NEWPORT, R.I. – Naval War College faculty members participated in a three-day Maritime Infrastructure Protection Symposium (MIPS) in Manama, Bahrain, concluding on Feb. 5. Hosted by U.S. Naval Forces Central Command (NAVCENT), MIPS brought together many industry professionals, security consultants and naval partners from the region and beyond.
MIPS was designed to improve the defense and crisis response of partner, Coalition and infrastructure-related organizations. Presentations ranged from identifying and detecting infrastructure threats to the private sectors role in maritime security.
The purpose of the conference was to “effectively address the challenges to maritime infrastructure which is only viable through communication and collaboration with our partners,” said U.S. Navy Capt. Richard LaBranche, the lead faculty member.
“In order to foster international partnerships, it’s important for potential partners to understand what the U.S. Navy has to offer and its capabilities across the spectrum,” said LaBranche, emphasizing the importance of how partner nations can join together and how similar issues can cross national lines.
The Naval War College team was comprised of War Gaming Department and Strategic Research Department faculty, including LaBranche, Dr. Stephen Downes-Martin, Dr. Hank Brightman, and Dr. Ahmed Hashim. They presented conference attendees with a fictitious scenario, developed by Brightman, involving simulated attacks on a variety of infrastructure. Brightman set the stage for a problem, and all four faculty members moderated groups that explored the events from the specific perspectives of indications and warnings, analysis and assessment, mitigation, and incident response.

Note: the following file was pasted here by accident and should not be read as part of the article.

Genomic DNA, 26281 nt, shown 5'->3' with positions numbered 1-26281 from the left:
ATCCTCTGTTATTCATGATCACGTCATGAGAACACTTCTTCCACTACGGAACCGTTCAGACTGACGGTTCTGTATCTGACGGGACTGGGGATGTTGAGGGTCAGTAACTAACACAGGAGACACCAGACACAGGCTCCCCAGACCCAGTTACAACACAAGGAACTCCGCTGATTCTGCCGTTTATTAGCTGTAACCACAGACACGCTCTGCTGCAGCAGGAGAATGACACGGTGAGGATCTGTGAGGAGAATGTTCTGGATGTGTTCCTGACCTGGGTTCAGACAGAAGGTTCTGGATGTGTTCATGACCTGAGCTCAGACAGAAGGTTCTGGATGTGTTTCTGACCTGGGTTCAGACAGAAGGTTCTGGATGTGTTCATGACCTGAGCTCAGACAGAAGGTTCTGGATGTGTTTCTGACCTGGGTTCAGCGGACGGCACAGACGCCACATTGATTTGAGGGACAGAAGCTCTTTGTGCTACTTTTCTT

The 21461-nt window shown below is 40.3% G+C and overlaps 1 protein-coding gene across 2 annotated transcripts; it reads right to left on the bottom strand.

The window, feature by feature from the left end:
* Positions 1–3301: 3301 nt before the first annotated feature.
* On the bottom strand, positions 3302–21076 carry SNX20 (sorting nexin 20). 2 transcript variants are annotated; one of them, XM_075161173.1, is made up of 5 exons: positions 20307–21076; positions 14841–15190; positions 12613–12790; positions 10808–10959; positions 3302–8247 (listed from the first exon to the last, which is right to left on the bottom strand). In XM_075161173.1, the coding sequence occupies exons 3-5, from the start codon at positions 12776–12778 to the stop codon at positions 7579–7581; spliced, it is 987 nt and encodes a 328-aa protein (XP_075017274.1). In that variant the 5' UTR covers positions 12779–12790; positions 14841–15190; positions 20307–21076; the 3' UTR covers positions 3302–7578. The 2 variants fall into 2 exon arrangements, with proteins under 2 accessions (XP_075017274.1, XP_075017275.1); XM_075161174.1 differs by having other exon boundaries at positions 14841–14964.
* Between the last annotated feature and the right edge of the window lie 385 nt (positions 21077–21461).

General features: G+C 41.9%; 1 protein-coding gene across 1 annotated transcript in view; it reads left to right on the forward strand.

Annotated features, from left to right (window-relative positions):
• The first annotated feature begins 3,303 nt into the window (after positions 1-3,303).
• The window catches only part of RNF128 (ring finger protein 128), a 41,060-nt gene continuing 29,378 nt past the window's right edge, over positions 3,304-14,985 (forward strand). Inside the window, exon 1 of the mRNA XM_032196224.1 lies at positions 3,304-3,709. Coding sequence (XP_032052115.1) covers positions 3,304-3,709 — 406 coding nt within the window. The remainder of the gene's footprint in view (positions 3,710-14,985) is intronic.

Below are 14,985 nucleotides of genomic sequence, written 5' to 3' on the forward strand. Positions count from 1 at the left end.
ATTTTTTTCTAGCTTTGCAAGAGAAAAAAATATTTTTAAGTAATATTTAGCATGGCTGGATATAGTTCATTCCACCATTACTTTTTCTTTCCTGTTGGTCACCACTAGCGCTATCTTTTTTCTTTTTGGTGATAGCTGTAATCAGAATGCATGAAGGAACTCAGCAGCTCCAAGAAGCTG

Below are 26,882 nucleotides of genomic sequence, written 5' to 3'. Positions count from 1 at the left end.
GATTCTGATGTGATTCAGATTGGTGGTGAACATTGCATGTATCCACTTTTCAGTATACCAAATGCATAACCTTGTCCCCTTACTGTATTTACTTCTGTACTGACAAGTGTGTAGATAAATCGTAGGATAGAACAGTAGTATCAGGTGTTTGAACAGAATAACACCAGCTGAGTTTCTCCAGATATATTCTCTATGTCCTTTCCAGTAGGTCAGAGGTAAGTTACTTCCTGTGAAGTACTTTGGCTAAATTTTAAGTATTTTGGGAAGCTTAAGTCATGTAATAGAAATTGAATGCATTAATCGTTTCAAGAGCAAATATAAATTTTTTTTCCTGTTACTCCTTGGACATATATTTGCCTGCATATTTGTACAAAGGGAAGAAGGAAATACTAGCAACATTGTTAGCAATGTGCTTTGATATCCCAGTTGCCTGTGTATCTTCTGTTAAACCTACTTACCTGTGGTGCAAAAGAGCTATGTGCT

LaBranche stated that the value of NWC professors for symposiums like this is their maritime subject matter expertise on a vast number of issues.
“In the War Gaming Department, we are experts in building scenarios that tease out issues and marry them to objectives,” said LaBranche. He also noted the faculty’s talents with moderating groups and asking questions that foster thinking.
“I think (the participants) are all going back being better armed with the understanding that not everyone looks at the same issues the same way, and we all have different requirements and to come to terms with that,” said LaBranche.
In return, the NWC faculty team gained insight into perceptions through partners’ lenses, which is important to building long-term relationships.
“We learn the cultural differences that skew our thinking,” said LaBranche. “We bring that knowledge back, and we share it amongst the professors who are going to travel the world and teach students.”
“One of the things that was very valuable for me was the opportunity to sit down with people I never otherwise would never have an opportunity to meet and learn from them and hear their wisdom and have a chance to see the world differently than the perspective I normally see it from, “said Brightman.
By Matthew Breen, NWC Public Affairs